Artificial intelligence in combination with biotechnology offers unprecedented possibilities and rapid progress, but what are the dangers of AI? Is it still relevant today to strictly adhere to only pathogen lists for managing biosafety? Read here a brief overview of recently published publications that address these questions.

Beyond Biosecurity by Taxonomic Lists: Lessons, Challenges, and Opportunities

This publication argues that taxonomic lists, such as pathogen lists, are commonly used tools within biorisk regimes. However, they appear to be both too specific and too vague for various applications. The authors point out the shortcomings of these lists, which rely on the assumption that taxonomy can be directly linked to biological function. The rise of biotechnology has both challenged taxonomy-based control systems and provided new alternatives, such as sequence lists and function prediction tools. The article highlights the possible shift towards sequence-based functional prediction. While advocating for the preservation of taxonomic lists to control access to whole organisms, there is also a recognition of their limitations and the need for additional tools, especially given advances in modern biotechnology.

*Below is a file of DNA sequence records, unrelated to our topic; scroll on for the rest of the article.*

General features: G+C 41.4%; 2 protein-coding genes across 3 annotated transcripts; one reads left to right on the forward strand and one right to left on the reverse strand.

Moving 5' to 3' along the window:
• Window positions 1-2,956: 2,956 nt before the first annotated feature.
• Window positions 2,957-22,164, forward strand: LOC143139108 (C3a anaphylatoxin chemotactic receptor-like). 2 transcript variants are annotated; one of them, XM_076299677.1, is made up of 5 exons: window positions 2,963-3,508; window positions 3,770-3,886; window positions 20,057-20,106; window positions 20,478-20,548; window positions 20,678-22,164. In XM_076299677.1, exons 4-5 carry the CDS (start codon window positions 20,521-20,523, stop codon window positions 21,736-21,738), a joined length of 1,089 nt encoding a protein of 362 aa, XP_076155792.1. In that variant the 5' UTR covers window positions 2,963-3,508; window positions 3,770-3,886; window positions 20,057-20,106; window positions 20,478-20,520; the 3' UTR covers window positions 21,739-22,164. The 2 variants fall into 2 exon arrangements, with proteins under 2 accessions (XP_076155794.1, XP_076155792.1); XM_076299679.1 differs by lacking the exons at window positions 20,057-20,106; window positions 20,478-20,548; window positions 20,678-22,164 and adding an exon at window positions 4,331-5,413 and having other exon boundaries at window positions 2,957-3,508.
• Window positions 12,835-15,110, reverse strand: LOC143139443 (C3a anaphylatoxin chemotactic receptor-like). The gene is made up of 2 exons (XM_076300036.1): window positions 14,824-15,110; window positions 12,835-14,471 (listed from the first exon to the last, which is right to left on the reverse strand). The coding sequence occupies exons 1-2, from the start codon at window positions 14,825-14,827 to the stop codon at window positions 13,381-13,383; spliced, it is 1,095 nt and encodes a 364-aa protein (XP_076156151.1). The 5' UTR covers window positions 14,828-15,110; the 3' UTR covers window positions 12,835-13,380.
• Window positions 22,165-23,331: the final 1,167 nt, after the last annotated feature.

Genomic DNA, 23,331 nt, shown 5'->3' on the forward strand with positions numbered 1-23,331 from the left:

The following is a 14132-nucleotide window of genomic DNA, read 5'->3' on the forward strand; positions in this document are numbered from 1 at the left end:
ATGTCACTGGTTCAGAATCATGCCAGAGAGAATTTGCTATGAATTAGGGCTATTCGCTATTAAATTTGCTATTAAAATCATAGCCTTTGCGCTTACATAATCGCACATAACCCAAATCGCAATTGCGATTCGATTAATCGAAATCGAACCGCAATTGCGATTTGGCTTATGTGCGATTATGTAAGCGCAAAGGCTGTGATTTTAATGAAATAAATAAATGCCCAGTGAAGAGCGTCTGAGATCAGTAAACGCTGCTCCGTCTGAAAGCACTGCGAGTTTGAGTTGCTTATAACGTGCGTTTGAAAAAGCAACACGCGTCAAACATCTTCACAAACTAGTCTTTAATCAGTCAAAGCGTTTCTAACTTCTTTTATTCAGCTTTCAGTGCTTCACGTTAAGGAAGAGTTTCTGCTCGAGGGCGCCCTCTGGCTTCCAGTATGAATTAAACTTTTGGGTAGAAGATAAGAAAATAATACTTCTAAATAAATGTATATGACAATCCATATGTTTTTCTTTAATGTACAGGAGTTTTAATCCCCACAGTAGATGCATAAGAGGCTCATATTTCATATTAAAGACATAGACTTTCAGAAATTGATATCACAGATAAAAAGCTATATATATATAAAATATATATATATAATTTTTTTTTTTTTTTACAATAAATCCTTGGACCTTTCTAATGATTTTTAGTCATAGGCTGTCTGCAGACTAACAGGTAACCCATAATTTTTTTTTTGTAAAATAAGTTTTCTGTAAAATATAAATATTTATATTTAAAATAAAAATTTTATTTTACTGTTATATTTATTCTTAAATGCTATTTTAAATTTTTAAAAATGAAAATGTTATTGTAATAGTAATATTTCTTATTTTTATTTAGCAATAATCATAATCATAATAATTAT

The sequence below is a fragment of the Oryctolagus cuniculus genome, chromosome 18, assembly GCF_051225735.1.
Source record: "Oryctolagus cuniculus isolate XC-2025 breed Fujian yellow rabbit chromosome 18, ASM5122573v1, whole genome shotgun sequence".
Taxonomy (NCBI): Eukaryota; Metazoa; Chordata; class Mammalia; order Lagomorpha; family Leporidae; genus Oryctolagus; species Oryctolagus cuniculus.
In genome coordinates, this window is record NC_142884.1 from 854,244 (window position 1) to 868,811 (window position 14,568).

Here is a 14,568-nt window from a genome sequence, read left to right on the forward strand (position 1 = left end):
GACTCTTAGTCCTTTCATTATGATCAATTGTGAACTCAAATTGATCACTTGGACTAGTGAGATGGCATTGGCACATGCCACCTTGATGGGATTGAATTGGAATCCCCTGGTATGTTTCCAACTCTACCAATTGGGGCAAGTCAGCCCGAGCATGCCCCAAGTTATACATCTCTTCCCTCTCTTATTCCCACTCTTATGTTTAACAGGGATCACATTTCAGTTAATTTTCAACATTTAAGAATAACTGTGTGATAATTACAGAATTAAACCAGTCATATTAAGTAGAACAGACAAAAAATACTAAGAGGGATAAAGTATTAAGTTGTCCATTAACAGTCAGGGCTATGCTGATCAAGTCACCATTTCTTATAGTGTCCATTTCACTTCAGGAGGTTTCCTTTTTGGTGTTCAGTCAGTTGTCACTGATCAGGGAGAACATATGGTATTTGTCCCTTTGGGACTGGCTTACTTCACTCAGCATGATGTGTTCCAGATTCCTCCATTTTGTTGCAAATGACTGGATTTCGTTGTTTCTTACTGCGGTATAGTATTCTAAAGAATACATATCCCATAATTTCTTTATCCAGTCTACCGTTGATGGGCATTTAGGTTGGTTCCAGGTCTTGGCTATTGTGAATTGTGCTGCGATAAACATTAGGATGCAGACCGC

Millett P, Alexanian T, Brink KR, Carter SR, Diggans J, Palmer MJ, Ritterson R, Sandbrink JB, Wheeler NE. Beyond Biosecurity by Taxonomic Lists: Lessons, Challenges, and Opportunities. Health Secur. 2023 Oct 19. doi: 10.1089/hs.2022.0109. 

The Convergence of Artificial Intelligence and the Life Sciences

At the end of May 2023, an expert meeting was organized by the Helena institute  to reflect on the opportunities and risks of the rise of AI in the life sciences, also called AI Bioconvergence. Discussions also included which policy measures should be taken to limit risks without hindering progress. Their publication mentions several recommendations, including properly monitoring the interface between the digital world and the physical, biological world. Consider, for example, screening methods for synthesizing DNA. On this point, the organization NTI has also recently released reports entitled “The Convergence of Artificial Intelligence and the Life Sciences” and “Benchtop DNA Synthesis Devices: Capabilities, Biosecurity Implications, and Governance”. The Wellcome Trust Foundation has also written a report on this with recommendations “Unlocking the potential of AI in Drug Discovery - Current status, barriers and future opportunities”.

All these reports call on governments to take action to properly regulate the rise of AI. The first steps were taken during the AI ​​Safety Summit in November in the United Kingdom. The Dutch government, in collaboration with the European Commission, is also developing a strategy.